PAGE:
The Value of Doubt

by Brian Coyne  , LINDEN, NSW, Saturday, April 22, 2017, 09:26 (3 days ago) @ Beehive

Read the Sunday Reflections of Beehive and others HERE.

What was the first decision you made in your life as an adult?

Beehive, thanks for this. I’ve mentioned before that as I reflect back on my life the first truly adult decision I made was in the choice of my Confirmation name. At the time I was away at boarding school and hence away from the influence of my parents when we were asked to choose a Confirmation name. I can remember it as clear as a bell to this day that I chose the name of Thomas, after the “doubting Thomas”. I remember thinking that why I chose this name was because I felt I needed convincing about what I believed. Brian Michael Thomas Coyne: all the other names were chosen for me by someone else. Thomas is the name I chose. I was 11 or 12 years of age at the time, still in short pants, and a boarding student at St Louis Jesuit School in Claremont, Western Australia.

The choosing of that name remains for me some kind of seminal moment in my entire life. I’m still a “doubter”; I still need convincing about anything. I find myself at the age of 68 going on 69 still questioning everything.

I’d be interested in hearing from others the answer to this question: “Can you remember the first decision you made in your life as an adult — independent of your parents and the other influential people in your formation?” Thinking back there were probably earlier choices I made in my life that were independent decisions but this one of choosing my confirmation name was the decision I most remember as being fully my own decision.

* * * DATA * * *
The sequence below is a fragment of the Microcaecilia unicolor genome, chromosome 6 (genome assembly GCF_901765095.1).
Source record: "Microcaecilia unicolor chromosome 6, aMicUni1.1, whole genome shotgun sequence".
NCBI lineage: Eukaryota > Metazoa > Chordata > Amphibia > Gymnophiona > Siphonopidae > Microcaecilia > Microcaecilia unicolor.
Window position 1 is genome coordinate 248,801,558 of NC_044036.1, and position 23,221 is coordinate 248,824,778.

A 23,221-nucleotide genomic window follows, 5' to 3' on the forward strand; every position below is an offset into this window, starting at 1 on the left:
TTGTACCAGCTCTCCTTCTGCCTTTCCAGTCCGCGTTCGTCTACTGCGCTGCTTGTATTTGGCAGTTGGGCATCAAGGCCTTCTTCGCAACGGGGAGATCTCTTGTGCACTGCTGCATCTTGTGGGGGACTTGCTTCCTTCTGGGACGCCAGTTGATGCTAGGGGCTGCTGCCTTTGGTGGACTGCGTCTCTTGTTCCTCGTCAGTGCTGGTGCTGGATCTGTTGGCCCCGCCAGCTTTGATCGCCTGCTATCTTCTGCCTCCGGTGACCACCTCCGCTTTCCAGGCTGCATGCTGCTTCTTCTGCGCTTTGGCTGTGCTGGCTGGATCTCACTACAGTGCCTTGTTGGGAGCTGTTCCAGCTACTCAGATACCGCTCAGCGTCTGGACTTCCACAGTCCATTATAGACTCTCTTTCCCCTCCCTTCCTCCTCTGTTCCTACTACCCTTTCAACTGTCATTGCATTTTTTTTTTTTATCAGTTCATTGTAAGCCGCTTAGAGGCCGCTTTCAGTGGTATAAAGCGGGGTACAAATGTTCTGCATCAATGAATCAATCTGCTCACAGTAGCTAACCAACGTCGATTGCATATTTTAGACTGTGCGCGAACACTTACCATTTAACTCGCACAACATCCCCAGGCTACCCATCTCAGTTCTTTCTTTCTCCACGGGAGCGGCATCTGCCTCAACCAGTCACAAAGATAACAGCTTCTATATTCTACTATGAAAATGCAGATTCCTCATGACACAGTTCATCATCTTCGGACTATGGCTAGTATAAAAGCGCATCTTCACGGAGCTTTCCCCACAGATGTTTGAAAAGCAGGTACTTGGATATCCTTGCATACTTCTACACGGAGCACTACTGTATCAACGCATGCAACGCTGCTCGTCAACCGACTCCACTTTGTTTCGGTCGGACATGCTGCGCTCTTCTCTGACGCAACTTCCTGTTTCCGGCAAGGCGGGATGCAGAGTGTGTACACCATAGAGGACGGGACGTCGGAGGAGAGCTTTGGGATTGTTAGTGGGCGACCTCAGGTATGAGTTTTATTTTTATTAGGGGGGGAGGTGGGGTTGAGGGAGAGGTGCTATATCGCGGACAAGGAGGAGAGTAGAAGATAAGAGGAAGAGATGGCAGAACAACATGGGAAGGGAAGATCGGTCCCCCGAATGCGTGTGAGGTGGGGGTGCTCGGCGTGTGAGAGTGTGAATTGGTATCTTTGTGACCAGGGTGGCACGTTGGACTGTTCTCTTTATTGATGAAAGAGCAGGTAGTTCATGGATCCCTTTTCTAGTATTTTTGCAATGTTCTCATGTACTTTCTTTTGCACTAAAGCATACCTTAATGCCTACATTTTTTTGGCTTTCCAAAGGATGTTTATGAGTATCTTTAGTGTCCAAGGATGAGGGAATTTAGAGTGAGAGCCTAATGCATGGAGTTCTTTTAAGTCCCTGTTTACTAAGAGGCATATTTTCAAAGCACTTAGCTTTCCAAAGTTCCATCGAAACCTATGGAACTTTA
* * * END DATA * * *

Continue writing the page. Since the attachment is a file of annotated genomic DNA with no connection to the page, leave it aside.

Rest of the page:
I loved your opening line to the reflection above: “It is fashionable to not believe. Nonbelief is in fact an essential starting point if indeed you are serious about discovering something.”

I believe you! In a sense the great scourge of our present age is certitude — those who elevate the need for certitude and dogma into their lives above the need for food, air, water and even shelter for their sense of identity and being. You find them congregating in the comments’ columns in Rupert’s tabloid press. He’s turned their need into one of the greatest means of making easy money known to humankind. It’s like feeding the monkeys and lions at a zoo — feeding the lizard brain — constant and incessant titillation of the basest human desires and emotions. We’re watching it unfold this weekend in the elections going on in France. The great majority of people have given up expressing their opinions in the polls. Many are expecting the thinking majority, or a sizeable chunk of them, will absent themselves from voting. The election seems to have become a “contest between the extremists”. We saw it in the United States Presidential election — and the world is now living with the consequences. A “high five” for our cherished beliefs in the concept of democracy — and listening to the voices of the common people? Should these events unfolding in the world not be a caution to us that the “common people” are as likely to lead us all back to the jungle, the cave and the swill trough, as much as to the joy-filling sunrises and hope for a more civilised and intelligent future? Perhaps the “high five” should be reserved for the “doubters” — those who are not persuaded by the Trumps, Le Pens, and other “high priests”, including clerical ones, who believe they alone have “all the answers”?

Wishing you a great day wherever you happen to be … in life and in our world.

Brian Coyne

Editor

catholica

34 Martin Place, LINDEN NSW 2778, Australia

tel: +612 4753 1226

email: editor@catholica.com.au

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